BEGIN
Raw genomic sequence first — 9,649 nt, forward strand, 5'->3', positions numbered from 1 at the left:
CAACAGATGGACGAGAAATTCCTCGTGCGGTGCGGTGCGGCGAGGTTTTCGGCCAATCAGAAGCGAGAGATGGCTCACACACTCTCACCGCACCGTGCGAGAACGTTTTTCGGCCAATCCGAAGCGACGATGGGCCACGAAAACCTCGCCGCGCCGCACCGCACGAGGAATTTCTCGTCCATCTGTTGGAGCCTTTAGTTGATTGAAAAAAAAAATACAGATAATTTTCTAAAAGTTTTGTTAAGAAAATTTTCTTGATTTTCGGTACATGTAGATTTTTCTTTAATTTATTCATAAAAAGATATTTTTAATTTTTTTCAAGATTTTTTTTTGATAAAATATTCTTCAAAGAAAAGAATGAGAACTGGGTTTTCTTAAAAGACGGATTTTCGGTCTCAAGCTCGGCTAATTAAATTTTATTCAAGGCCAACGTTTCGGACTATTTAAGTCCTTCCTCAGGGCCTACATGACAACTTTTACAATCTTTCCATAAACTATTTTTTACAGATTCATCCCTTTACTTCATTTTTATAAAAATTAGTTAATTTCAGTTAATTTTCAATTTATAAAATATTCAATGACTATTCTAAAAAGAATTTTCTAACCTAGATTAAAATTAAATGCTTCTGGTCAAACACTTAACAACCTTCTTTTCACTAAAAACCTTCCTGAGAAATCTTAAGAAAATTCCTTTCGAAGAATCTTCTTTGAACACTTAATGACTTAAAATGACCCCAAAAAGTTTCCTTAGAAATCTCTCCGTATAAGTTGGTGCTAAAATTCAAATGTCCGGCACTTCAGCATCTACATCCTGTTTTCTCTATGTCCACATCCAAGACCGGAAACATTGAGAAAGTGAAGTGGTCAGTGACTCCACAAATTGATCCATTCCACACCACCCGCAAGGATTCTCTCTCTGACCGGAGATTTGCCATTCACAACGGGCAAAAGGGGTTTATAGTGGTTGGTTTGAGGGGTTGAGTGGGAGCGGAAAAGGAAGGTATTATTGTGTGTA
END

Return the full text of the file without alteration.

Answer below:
Raw genomic sequence first — 9,649 nt, forward strand, 5'->3', positions numbered from 1 at the left:
CAACAGATGGACGAGAAATTCCTCGTGCGGTGCGGTGCGGCGAGGTTTTCGGCCAATCAGAAGCGAGAGATGGCTCACACACTCTCACCGCACCGTGCGAGAACGTTTTTCGGCCAATCCGAAGCGACGATGGGCCACGAAAACCTCGCCGCGCCGCACCGCACGAGGAATTTCTCGTCCATCTGTTGGAGCCTTTAGTTGATTGAAAAAAAAAATACAGATAATTTTCTAAAAGTTTTGTTAAGAAAATTTTCTTGATTTTCGGTACATGTAGATTTTTCTTTAATTTATTCATAAAAAGATATTTTTAATTTTTTTCAAGATTTTTTTTTGATAAAATATTCTTCAAAGAAAAGAATGAGAACTGGGTTTTCTTAAAAGACGGATTTTCGGTCTCAAGCTCGGCTAATTAAATTTTATTCAAGGCCAACGTTTCGGACTATTTAAGTCCTTCCTCAGGGCCTACATGACAACTTTTACAATCTTTCCATAAACTATTTTTTACAGATTCATCCCTTTACTTCATTTTTATAAAAATTAGTTAATTTCAGTTAATTTTCAATTTATAAAATATTCAATGACTATTCTAAAAAGAATTTTCTAACCTAGATTAAAATTAAATGCTTCTGGTCAAACACTTAACAACCTTCTTTTCACTAAAAACCTTCCTGAGAAATCTTAAGAAAATTCCTTTCGAAGAATCTTCTTTGAACACTTAATGACTTAAAATGACCCCAAAAAGTTTCCTTAGAAATCTCTCCGTATAAGTTGGTGCTAAAATTCAAATGTCCGGCACTTCAGCATCTACATCCTGTTTTCTCTATGTCCACATCCAAGACCGGAAACATTGAGAAAGTGAAGTGGTCAGTGACTCCACAAATTGATCCATTCCACACCACCCGCAAGGATTCTCTCTCTGACCGGAGATTTGCCATTCACAACGGGCAAAAGGGGTTTATAGTGGTTGGTTTGAGGGGTTGAGTGGGAGCGGAAAAGGAAGGTATTATTGTGTGTA